"All of a sudden, on top of a hill about 60 yards to my right, I saw movement," the hunter says. "I took my crossbow and laid it on my lap."
It was a big doe, and she was heading Bryant's way. In fact, she soon was standing 15 yards in front of the hunter, her chest centered in the "V" formed by two trees. But the doe looked behind her three times, and Bryant elected not to take the shot.
The doe finally ran on, crossed the creek and zipped over the hill to the left of the ladder stand. Then there was more noise to the hunter's right.
"I thought somebody was running through the woods," Bryant says. "But it was a buck, and he was on the same trail the doe had taken."
Since 1993 there had been no gun hunting on the farm in an effort to improve buck size and numbers. In addition, only bucks with racks at least as wide as their ear tips (15 inches or so in the "alert" position) were fair game. This rule was firmly in Bryant's mind as he sized up the buck prancing his way.
"I could only see the right side of the rack," Bryant says. "It was way past his ear and huge, as far as thickness goes. But I didn't try to count points. I've never been able to shoot one when I've done that."
Amazingly, the buck stopped right where the doe had - 15 yards in front of the stand, his kill zone perfectly exposed. Bryant aimed and shot, putting his bolt right through the heart. The deer made it only 15 yards.
By the time Voorhees arrived, Bryant had checked out the rack and found that it had far more points than he had imagined. When Tim Walmsley measured it for entry into Boone and Crockett, Bryant also learned that his deer - the only non-typical he says he's ever seen alive - had a world-class score as well.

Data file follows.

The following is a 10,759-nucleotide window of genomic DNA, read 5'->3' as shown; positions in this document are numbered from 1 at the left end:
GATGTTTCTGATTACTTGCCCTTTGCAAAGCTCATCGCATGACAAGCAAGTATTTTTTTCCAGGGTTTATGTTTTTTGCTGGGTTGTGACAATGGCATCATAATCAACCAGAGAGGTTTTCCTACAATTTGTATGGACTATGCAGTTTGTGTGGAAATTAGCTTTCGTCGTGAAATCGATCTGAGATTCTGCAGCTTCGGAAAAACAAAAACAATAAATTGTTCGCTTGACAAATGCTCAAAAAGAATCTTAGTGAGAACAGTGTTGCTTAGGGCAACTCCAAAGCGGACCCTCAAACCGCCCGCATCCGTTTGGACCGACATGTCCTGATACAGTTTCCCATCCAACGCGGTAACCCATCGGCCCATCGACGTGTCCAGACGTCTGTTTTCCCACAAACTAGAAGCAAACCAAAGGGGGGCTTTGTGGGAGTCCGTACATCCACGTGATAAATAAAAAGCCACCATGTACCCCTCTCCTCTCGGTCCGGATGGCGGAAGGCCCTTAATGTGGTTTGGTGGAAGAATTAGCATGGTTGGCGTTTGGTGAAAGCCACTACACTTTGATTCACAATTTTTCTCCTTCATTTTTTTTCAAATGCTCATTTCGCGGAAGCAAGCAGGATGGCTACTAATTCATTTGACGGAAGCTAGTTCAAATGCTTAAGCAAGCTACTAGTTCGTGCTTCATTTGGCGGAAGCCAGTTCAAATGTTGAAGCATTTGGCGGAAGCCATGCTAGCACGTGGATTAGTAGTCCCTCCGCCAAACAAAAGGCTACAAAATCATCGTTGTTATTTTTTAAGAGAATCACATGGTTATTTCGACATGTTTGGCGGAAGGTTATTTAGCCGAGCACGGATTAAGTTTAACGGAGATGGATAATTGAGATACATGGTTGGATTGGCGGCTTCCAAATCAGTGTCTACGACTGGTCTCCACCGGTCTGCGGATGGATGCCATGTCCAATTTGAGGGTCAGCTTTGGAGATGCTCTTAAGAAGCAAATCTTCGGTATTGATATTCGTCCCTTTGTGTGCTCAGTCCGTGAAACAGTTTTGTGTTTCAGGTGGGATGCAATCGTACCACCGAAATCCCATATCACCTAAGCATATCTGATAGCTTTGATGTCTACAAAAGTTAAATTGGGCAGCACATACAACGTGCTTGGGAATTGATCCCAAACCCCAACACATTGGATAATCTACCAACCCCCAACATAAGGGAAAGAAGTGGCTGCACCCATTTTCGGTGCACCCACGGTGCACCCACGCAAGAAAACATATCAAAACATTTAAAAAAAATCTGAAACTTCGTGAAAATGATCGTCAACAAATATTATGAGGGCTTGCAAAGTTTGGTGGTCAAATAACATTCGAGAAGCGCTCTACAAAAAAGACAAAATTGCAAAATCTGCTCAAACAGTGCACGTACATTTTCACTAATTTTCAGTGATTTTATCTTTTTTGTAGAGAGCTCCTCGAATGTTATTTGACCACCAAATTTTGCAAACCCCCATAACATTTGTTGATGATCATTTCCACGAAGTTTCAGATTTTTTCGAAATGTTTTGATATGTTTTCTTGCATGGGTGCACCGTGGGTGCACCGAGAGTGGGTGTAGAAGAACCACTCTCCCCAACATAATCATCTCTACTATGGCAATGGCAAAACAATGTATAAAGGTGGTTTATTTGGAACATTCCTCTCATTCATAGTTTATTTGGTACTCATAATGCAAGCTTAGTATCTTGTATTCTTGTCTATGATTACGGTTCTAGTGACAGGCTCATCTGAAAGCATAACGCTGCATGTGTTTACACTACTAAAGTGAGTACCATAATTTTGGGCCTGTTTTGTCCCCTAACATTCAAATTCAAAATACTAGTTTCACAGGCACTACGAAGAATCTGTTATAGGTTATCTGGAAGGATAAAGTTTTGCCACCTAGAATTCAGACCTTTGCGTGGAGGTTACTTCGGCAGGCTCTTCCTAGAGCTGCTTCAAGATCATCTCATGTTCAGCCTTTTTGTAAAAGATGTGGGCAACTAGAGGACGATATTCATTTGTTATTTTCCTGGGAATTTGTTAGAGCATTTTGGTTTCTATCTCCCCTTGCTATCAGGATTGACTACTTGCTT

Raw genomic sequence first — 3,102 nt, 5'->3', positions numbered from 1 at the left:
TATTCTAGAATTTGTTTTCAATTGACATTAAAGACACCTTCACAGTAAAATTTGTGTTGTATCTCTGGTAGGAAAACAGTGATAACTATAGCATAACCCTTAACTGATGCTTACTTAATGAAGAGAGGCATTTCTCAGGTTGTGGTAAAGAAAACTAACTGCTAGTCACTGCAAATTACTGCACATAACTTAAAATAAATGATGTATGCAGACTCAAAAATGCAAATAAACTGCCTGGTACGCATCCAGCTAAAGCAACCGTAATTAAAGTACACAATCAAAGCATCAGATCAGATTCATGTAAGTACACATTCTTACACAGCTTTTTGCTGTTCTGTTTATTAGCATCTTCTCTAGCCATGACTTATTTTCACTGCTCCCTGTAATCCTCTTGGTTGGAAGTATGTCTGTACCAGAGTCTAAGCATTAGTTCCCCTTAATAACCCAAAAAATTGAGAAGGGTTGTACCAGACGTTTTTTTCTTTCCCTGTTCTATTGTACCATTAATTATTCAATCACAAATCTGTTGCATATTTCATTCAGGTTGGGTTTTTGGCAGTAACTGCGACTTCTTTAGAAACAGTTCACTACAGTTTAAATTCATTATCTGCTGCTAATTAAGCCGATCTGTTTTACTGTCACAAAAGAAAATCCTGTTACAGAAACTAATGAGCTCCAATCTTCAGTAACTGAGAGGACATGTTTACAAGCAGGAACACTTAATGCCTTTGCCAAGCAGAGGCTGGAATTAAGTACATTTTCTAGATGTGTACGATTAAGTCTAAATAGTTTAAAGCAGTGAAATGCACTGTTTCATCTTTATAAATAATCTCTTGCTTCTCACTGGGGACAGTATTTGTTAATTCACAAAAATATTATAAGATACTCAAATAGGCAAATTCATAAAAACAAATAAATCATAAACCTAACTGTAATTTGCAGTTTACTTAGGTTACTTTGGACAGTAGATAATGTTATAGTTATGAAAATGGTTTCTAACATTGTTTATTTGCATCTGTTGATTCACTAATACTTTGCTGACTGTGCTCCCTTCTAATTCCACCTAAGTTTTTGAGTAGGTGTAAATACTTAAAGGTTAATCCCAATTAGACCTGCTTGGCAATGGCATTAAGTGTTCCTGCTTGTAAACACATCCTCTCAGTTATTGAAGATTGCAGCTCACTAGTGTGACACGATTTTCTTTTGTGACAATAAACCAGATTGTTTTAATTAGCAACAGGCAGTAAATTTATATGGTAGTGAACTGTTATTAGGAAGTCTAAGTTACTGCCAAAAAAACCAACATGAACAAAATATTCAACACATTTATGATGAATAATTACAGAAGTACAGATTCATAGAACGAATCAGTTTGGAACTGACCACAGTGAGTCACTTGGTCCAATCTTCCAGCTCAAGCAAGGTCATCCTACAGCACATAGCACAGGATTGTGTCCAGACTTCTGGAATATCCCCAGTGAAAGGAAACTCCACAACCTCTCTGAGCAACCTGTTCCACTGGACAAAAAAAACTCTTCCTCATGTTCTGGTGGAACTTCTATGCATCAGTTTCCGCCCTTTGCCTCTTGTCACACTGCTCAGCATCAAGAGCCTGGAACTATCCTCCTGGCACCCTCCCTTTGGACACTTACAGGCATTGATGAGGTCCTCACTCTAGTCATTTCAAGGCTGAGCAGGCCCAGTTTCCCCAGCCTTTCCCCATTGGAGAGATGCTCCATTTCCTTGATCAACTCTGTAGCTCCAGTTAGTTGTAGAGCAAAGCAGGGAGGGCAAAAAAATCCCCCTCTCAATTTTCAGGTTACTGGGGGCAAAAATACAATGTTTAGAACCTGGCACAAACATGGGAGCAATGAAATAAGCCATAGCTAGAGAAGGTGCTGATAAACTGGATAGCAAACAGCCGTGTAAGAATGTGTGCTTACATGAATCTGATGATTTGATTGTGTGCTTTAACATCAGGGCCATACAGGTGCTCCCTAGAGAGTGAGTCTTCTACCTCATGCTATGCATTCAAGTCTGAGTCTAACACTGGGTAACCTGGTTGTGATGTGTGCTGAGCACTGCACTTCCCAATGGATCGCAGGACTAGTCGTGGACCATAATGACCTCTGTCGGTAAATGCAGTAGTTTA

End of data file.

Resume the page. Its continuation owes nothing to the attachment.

The main beams have circumferences of up to 8 2/8 inches, and 15 of the points are at least 6 inches long. Total scorable antler is 138 2/8 inches on the right side, 139 7/8 on the left. Adding the inside spread of 23 1/8 yields a gross B&C score of 301 2/8 before 10 1/8 inches of asymmetry deductions on the typical frame drop the net to 291 1/8 inches.
"If anyone deserved to kill this deer, it was Fred," Bryant says. "He's put so much into that land, and he's a good hunter who's shot a lot of big bucks." But as is so often the case, fate cast a different vote.
Yes, tales of giant deer often play out in bizarre fashion, and it's hard to fathom anything much more bizarre than killing a world-class buck on a crossbow turkey hunt. But eventually, the state mark will fall again, and there's a real chance the next hunter's tale will be even harder to believe!
(Editor's note: Interestingly, three of the Bryant buck's shed antlers turned up as this issue was being prepared to go to press. You can see them at www.NorthAmericanWhitetail.com.)